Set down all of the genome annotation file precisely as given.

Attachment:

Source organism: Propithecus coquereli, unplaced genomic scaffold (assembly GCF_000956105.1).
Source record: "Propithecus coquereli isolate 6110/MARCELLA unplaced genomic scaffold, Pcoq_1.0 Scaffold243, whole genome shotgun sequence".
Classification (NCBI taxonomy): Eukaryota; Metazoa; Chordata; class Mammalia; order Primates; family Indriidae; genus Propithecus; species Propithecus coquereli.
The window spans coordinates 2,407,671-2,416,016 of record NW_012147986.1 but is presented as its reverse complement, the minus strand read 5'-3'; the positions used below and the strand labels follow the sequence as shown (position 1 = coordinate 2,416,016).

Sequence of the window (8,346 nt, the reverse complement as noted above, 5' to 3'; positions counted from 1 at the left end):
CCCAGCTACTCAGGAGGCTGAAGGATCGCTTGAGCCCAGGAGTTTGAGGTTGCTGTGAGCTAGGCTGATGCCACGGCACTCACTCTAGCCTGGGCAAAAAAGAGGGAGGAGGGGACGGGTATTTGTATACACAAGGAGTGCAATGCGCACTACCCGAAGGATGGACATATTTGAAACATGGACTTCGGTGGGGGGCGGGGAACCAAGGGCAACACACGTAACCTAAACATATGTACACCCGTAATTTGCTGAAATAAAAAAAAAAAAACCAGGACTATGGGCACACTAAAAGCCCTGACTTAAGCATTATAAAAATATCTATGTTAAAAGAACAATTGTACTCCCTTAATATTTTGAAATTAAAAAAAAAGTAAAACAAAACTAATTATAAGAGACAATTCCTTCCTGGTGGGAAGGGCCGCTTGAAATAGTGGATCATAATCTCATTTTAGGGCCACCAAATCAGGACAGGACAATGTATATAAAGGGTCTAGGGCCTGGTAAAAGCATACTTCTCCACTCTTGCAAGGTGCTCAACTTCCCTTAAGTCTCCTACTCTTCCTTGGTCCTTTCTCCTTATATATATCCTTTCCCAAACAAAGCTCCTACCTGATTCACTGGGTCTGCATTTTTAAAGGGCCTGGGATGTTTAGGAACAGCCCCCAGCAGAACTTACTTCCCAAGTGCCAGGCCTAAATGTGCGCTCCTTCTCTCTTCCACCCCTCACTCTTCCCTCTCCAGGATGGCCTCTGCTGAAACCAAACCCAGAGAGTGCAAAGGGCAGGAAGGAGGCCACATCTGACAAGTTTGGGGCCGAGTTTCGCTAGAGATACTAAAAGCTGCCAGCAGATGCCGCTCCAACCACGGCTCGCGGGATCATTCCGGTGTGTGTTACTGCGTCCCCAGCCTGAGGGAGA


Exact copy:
Source organism: Propithecus coquereli, unplaced genomic scaffold (assembly GCF_000956105.1).
Source record: "Propithecus coquereli isolate 6110/MARCELLA unplaced genomic scaffold, Pcoq_1.0 Scaffold243, whole genome shotgun sequence".
Classification (NCBI taxonomy): Eukaryota; Metazoa; Chordata; class Mammalia; order Primates; family Indriidae; genus Propithecus; species Propithecus coquereli.
The window spans coordinates 2,407,671-2,416,016 of record NW_012147986.1 but is presented as its reverse complement, the minus strand read 5'-3'; the positions used below and the strand labels follow the sequence as shown (position 1 = coordinate 2,416,016).

Sequence of the window (8,346 nt, the reverse complement as noted above, 5' to 3'; positions counted from 1 at the left end):
CCCAGCTACTCAGGAGGCTGAAGGATCGCTTGAGCCCAGGAGTTTGAGGTTGCTGTGAGCTAGGCTGATGCCACGGCACTCACTCTAGCCTGGGCAAAAAAGAGGGAGGAGGGGACGGGTATTTGTATACACAAGGAGTGCAATGCGCACTACCCGAAGGATGGACATATTTGAAACATGGACTTCGGTGGGGGGCGGGGAACCAAGGGCAACACACGTAACCTAAACATATGTACACCCGTAATTTGCTGAAATAAAAAAAAAAAAACCAGGACTATGGGCACACTAAAAGCCCTGACTTAAGCATTATAAAAATATCTATGTTAAAAGAACAATTGTACTCCCTTAATATTTTGAAATTAAAAAAAAAGTAAAACAAAACTAATTATAAGAGACAATTCCTTCCTGGTGGGAAGGGCCGCTTGAAATAGTGGATCATAATCTCATTTTAGGGCCACCAAATCAGGACAGGACAATGTATATAAAGGGTCTAGGGCCTGGTAAAAGCATACTTCTCCACTCTTGCAAGGTGCTCAACTTCCCTTAAGTCTCCTACTCTTCCTTGGTCCTTTCTCCTTATATATATCCTTTCCCAAACAAAGCTCCTACCTGATTCACTGGGTCTGCATTTTTAAAGGGCCTGGGATGTTTAGGAACAGCCCCCAGCAGAACTTACTTCCCAAGTGCCAGGCCTAAATGTGCGCTCCTTCTCTCTTCCACCCCTCACTCTTCCCTCTCCAGGATGGCCTCTGCTGAAACCAAACCCAGAGAGTGCAAAGGGCAGGAAGGAGGCCACATCTGACAAGTTTGGGGCCGAGTTTCGCTAGAGATACTAAAAGCTGCCAGCAGATGCCGCTCCAACCACGGCTCGCGGGATCATTCCGGTGTGTGTTACTGCGTCCCCAGCCTGAGGGAGA